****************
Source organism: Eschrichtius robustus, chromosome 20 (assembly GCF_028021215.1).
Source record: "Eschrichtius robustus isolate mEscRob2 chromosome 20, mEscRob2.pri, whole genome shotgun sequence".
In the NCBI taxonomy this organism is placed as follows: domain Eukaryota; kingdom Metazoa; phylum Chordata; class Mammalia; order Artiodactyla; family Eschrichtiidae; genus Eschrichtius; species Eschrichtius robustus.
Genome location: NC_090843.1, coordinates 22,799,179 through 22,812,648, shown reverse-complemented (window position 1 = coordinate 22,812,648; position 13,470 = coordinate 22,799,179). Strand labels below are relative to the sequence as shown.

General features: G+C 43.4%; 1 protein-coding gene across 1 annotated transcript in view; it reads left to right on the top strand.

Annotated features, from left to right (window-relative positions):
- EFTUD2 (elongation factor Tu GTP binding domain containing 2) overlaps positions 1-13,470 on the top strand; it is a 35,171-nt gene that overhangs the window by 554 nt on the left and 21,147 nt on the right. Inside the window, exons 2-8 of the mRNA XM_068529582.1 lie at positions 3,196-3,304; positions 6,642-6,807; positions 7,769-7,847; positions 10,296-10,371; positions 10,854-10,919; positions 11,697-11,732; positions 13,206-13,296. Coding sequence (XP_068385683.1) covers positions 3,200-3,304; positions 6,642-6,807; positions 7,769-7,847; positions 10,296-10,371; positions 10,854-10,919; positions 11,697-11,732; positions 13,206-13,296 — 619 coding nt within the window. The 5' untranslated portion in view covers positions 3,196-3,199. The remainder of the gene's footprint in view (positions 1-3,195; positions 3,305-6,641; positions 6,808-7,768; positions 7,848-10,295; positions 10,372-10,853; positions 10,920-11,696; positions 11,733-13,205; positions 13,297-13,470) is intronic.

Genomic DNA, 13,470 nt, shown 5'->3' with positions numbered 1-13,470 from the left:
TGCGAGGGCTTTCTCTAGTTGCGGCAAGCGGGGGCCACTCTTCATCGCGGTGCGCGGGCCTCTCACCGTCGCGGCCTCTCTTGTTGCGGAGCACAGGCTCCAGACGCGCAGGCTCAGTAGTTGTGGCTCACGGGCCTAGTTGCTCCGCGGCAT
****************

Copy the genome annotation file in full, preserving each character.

Source organism: Eschrichtius robustus, chromosome 20 (assembly GCF_028021215.1).
Source record: "Eschrichtius robustus isolate mEscRob2 chromosome 20, mEscRob2.pri, whole genome shotgun sequence".
In the NCBI taxonomy this organism is placed as follows: domain Eukaryota; kingdom Metazoa; phylum Chordata; class Mammalia; order Artiodactyla; family Eschrichtiidae; genus Eschrichtius; species Eschrichtius robustus.
Genome location: NC_090843.1, coordinates 22,799,179 through 22,812,648, shown reverse-complemented (window position 1 = coordinate 22,812,648; position 13,470 = coordinate 22,799,179). Strand labels below are relative to the sequence as shown.

General features: G+C 43.4%; 1 protein-coding gene across 1 annotated transcript in view; it reads left to right on the top strand.

Annotated features, from left to right (window-relative positions):
- EFTUD2 (elongation factor Tu GTP binding domain containing 2) overlaps positions 1-13,470 on the top strand; it is a 35,171-nt gene that overhangs the window by 554 nt on the left and 21,147 nt on the right. Inside the window, exons 2-8 of the mRNA XM_068529582.1 lie at positions 3,196-3,304; positions 6,642-6,807; positions 7,769-7,847; positions 10,296-10,371; positions 10,854-10,919; positions 11,697-11,732; positions 13,206-13,296. Coding sequence (XP_068385683.1) covers positions 3,200-3,304; positions 6,642-6,807; positions 7,769-7,847; positions 10,296-10,371; positions 10,854-10,919; positions 11,697-11,732; positions 13,206-13,296 — 619 coding nt within the window. The 5' untranslated portion in view covers positions 3,196-3,199. The remainder of the gene's footprint in view (positions 1-3,195; positions 3,305-6,641; positions 6,808-7,768; positions 7,848-10,295; positions 10,372-10,853; positions 10,920-11,696; positions 11,733-13,205; positions 13,297-13,470) is intronic.

Genomic DNA, 13,470 nt, shown 5'->3' with positions numbered 1-13,470 from the left:
TGCGAGGGCTTTCTCTAGTTGCGGCAAGCGGGGGCCACTCTTCATCGCGGTGCGCGGGCCTCTCACCGTCGCGGCCTCTCTTGTTGCGGAGCACAGGCTCCAGACGCGCAGGCTCAGTAGTTGTGGCTCACGGGCCTAGTTGCTCCGCGGCAT